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NES palette

NES palette
by on (#174798)
Hello NES developers :D

I have a question related to NES palette colours

https://www.google.com.eg/search?hl=ar& ... i6nFo8M%3A

I know that each colour is of 6 bits ( 2 bits -> red , 2 bits -> green and 2 bits-> blue)

I want to write a software concerning the pattern tables, attributes ...etc , my question is how the 24 bits of the color codes (the rgb we use ) are mapped to only 6 bits ?

I mean if I have the 6 bits of the NES colours , how to know their 24 bit-equivalent colour ? what operations to do ?

Thank's in advance
Re: NES palette
by on (#174799)
Muhammad_R4 wrote:
I know that each colour is of 6 bits ( 2 bits -> red , 2 bits -> green and 2 bits-> blue)

The NES colours are not made of RGB components. It's more like 2 bits for intensity, and 4 bits for hue.

Muhammad_R4 wrote:
I mean if I have the 6 bits of the NES colours , how to know their 24 bit-equivalent colour ? what operations to do ?

Most emulators just use a palette table to map the NES colours to RGB colours for the output system.

Here's an example generator to make that kind of palette: http://bisqwit.iki.fi/utils/nespalette.php

More accurate emulation will try to simulate the effects of NTSC signal generation, which are a lot more complicated than just mapping to a single RGB colour.

Example: http://slack.net/~ant/libs/ntsc.html
Re: NES palette
by on (#174800)
Quote:
Most emulators just use a palette table to map the NES colours to RGB colours for the output system.


that's good, now how they map the 2 and the 4 bits to an RGB 24 bit color code ?
Re: NES palette
by on (#174802)
They don't map to RGB color codes at all.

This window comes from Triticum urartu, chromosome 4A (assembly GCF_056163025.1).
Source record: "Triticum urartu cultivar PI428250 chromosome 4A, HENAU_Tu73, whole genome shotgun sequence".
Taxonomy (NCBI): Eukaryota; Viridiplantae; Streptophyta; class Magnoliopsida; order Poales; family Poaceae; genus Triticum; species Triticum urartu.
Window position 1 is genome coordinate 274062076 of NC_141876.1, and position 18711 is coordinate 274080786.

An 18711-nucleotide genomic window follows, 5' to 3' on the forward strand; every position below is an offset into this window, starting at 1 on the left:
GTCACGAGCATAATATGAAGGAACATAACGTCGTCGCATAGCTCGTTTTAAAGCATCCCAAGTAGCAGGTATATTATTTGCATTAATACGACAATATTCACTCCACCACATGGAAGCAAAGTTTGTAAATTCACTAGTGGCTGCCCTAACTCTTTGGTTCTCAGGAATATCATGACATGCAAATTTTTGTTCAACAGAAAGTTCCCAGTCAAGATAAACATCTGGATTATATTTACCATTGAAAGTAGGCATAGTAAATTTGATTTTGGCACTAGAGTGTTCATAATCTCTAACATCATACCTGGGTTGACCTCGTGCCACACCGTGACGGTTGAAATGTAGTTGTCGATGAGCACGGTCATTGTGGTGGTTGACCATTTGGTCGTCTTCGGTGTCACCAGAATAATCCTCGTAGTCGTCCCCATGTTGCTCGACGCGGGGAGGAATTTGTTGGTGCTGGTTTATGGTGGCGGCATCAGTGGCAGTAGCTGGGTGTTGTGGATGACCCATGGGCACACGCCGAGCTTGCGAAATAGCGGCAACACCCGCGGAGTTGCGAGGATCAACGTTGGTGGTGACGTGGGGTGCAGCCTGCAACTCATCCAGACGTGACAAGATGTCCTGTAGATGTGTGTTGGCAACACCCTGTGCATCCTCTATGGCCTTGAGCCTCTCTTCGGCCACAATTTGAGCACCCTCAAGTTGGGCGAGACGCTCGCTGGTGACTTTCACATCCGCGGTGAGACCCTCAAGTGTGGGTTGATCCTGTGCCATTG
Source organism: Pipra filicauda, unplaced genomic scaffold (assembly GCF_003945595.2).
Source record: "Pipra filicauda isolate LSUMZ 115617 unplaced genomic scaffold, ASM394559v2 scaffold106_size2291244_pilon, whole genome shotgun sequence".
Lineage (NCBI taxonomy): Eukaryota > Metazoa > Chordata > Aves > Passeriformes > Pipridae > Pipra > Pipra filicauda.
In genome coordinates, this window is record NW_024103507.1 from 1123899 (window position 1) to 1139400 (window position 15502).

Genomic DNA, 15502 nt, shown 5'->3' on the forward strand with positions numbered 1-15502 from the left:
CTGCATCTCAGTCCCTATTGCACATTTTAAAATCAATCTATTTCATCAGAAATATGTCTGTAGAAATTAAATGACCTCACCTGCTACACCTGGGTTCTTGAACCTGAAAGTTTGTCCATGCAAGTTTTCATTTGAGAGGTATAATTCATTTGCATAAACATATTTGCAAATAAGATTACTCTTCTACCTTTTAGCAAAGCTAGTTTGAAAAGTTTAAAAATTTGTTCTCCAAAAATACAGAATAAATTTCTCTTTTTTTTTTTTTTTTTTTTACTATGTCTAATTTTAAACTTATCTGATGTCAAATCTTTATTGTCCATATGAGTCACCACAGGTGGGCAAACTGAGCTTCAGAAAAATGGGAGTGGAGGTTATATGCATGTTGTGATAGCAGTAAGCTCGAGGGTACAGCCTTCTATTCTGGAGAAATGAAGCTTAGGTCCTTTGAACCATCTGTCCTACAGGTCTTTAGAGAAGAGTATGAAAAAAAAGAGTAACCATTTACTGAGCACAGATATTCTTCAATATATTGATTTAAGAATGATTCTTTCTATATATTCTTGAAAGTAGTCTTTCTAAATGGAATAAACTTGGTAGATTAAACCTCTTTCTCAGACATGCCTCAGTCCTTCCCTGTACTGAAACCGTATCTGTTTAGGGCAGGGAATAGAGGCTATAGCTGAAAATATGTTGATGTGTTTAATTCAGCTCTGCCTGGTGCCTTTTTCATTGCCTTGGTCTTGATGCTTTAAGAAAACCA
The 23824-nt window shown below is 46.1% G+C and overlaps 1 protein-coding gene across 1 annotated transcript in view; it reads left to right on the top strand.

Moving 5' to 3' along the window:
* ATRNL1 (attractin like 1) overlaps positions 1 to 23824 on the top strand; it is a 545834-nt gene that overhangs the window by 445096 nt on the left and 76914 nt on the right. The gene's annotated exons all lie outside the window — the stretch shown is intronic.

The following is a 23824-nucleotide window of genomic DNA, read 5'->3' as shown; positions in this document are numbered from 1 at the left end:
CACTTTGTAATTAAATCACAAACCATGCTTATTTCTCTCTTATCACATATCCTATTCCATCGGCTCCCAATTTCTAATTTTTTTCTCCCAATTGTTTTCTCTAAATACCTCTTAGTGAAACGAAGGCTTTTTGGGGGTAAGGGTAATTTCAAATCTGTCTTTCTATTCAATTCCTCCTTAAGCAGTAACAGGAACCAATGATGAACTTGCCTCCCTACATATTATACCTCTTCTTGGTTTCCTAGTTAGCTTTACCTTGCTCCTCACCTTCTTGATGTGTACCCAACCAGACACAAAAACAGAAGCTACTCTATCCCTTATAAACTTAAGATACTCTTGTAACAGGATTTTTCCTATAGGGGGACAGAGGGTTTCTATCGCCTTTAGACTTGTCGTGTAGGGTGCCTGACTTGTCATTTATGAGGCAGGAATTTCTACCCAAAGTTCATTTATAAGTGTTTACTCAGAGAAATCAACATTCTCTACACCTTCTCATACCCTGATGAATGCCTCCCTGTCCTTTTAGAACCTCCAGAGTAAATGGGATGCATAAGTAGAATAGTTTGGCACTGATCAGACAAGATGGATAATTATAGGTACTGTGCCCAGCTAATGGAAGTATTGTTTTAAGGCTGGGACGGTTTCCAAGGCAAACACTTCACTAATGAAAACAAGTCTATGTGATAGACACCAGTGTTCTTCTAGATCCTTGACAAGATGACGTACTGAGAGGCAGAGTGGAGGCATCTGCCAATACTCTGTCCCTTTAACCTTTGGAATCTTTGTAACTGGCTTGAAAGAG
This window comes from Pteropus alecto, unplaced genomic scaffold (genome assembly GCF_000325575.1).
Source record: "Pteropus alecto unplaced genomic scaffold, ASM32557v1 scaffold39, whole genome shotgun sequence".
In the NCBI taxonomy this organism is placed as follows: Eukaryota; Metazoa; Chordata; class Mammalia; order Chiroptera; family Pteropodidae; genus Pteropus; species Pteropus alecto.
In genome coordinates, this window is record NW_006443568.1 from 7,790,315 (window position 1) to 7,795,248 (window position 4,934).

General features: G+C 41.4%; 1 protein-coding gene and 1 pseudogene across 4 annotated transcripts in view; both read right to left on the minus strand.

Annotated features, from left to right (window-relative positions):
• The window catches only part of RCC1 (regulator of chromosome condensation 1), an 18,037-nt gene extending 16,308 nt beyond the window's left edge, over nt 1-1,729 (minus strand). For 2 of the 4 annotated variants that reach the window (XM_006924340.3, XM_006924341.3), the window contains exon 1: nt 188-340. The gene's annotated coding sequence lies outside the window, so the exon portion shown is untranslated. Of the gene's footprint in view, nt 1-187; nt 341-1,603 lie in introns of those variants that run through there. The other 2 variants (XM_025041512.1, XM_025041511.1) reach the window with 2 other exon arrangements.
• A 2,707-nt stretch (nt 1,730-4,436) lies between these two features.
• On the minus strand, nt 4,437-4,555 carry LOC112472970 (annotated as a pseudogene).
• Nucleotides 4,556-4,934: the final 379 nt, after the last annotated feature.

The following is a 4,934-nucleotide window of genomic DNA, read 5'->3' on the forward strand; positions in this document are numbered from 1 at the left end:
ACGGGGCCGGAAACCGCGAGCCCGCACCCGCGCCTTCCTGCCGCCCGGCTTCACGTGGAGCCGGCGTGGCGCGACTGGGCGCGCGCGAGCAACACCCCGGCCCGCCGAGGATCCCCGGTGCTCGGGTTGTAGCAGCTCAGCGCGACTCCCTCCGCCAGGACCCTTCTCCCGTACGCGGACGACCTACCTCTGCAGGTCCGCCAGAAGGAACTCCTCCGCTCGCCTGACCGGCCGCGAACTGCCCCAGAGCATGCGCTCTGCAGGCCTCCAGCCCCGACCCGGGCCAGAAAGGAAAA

They generate a square wave of NTSC signal that goes up and down between a high and low voltage level, and the phase of the wave determines the hue.
There's an article for this on the Nesdev Wiki, which has more information than you ever wanted to know about how NTSC TVs work.

A couple of random illustrations from the wiki:
Code:
 1.0               +--+
 0.9               |  |
 0.8               |  |
 0.7            +--+  | +-+ +-+
 0.6            |     | | | | |
 0.5            |     | | | | |
 0.4         +--+     | | | | |
 0.3      +--+        | | | | |
 0.2      |           | | | | |
 0.1      |           | | | | |
 0.0 . +--+ . . . . . +-+ +-+ + . .
-0.1 --+
     0D 0F 2D 00 10 30   11

Image

So if you want to do all the complicated calculations of converting to the YIQ color space, then to YUV, then finally getting RGB out of that, that's fine. Or you could build of someone else's work. Nintendulator has a very nice NES palette.
If you want to generate NTSC composite video directly, you can make the same square wave patterns that the NES does.
Re: NES palette
by on (#174806)
Muhammad_R4 wrote:
I know that each colour is of 6 bits ( 2 bits -> red , 2 bits -> green and 2 bits-> blue)

That's actually the Master System palette.

The NES palette is notoriously hard to convert to RGB, because there are a lot of steps in between, and the final result never pleases everyone, because each person had a different TV that rendered the colors differently, so they have different memories of what the NES palette looks like.

Other consoles also suffered from all the processing that happened to the colors until they reached people's eyes, but since many of them used RGB internally, it's hard to argue with that...
Re: NES palette
by on (#174807)
I took the liberty of running Bisqwit's tool to make something that looks fairly realistic.

Image
Default parameters were used, except saturation at 1.2 and gamma at 2.0


The RGB PPUs (2C03, 2C04, and 2C05) have three 3-bit DACs and an internal lookup table from 6-bit palette values to 3-bit-per-channel RGB. These are also ripped, and they can be used without modification if you want a Genesis game's palette to match that of a PlayChoice, Famicom Titler, or the "garish" mode of the NESRGB.